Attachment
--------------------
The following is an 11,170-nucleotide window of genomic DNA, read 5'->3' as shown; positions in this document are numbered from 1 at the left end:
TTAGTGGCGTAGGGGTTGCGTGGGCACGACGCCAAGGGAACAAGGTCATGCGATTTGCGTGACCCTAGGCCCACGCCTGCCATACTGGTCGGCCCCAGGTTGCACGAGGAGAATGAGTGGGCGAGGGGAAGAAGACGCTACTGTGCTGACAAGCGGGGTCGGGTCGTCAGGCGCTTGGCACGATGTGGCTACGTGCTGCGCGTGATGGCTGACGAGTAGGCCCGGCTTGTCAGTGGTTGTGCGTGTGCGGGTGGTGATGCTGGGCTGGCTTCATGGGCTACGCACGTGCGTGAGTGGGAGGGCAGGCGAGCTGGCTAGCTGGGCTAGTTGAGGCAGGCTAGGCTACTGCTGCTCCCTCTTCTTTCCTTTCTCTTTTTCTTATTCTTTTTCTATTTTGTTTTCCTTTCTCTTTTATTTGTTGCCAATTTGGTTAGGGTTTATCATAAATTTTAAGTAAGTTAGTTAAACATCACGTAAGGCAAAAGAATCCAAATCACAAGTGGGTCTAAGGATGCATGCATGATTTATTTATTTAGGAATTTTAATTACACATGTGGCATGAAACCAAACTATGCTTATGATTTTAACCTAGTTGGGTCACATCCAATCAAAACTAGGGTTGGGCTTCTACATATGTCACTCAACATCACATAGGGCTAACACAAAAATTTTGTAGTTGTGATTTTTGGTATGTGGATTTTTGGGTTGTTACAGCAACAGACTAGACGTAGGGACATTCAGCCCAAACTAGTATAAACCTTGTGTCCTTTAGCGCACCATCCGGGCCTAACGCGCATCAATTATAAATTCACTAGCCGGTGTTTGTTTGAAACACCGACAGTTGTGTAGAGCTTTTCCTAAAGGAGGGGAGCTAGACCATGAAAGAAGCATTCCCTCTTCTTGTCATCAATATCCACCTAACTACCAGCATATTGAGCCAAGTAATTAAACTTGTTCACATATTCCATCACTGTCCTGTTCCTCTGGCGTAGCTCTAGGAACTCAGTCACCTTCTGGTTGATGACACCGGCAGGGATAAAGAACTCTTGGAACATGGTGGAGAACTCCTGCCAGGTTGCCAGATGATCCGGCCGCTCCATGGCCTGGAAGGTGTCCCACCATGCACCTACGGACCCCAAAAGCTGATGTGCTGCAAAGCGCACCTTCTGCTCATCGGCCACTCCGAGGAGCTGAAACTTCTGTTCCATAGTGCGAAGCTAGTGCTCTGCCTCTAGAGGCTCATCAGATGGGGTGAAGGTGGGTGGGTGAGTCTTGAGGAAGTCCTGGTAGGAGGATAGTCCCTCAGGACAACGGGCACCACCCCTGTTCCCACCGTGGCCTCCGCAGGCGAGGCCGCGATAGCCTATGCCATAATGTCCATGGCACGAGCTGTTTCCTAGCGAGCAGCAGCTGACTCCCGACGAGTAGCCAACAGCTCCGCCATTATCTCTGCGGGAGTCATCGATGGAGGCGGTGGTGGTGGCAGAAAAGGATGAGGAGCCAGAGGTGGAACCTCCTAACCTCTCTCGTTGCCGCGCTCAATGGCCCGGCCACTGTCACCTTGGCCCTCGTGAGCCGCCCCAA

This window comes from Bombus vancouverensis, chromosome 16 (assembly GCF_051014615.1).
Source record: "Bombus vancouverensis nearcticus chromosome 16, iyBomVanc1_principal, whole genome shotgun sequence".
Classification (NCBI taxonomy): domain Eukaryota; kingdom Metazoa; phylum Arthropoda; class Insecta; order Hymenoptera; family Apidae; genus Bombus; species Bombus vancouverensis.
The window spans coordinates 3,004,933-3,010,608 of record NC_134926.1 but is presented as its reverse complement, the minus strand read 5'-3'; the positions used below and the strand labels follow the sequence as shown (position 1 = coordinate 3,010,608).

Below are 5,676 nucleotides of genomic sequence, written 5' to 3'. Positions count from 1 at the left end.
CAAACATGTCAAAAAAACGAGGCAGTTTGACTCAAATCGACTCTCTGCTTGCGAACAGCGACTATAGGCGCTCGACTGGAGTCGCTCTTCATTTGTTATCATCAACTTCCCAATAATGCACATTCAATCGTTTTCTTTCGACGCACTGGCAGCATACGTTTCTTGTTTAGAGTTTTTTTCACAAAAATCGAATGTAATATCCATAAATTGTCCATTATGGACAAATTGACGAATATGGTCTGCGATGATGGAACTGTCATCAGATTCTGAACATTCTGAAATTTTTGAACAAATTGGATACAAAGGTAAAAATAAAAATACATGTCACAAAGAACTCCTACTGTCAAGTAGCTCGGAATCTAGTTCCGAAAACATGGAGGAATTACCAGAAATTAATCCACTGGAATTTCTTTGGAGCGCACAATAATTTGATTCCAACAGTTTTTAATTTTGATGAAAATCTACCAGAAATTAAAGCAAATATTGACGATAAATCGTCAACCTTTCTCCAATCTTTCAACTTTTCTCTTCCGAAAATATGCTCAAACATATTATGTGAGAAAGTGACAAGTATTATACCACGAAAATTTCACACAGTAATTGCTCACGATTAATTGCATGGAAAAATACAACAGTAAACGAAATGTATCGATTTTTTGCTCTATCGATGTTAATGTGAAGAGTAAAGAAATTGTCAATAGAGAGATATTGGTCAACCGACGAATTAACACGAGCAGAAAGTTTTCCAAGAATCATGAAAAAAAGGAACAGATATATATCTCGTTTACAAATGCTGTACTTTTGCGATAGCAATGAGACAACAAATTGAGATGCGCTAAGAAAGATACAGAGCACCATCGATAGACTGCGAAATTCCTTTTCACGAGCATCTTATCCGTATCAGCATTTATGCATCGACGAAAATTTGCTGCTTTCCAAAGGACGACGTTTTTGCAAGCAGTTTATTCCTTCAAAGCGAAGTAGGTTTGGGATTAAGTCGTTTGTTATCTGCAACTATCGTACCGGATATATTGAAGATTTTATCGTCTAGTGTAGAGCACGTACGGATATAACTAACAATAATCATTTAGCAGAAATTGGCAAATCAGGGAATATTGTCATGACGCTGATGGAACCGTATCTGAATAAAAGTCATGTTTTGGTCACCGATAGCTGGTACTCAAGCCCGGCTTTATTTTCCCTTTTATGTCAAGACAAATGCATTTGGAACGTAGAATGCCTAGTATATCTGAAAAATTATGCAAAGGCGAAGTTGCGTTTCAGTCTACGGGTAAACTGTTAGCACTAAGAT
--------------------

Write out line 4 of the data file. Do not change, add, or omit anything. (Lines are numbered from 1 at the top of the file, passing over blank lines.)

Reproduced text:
Source record: "Bombus vancouverensis nearcticus chromosome 16, iyBomVanc1_principal, whole genome shotgun sequence".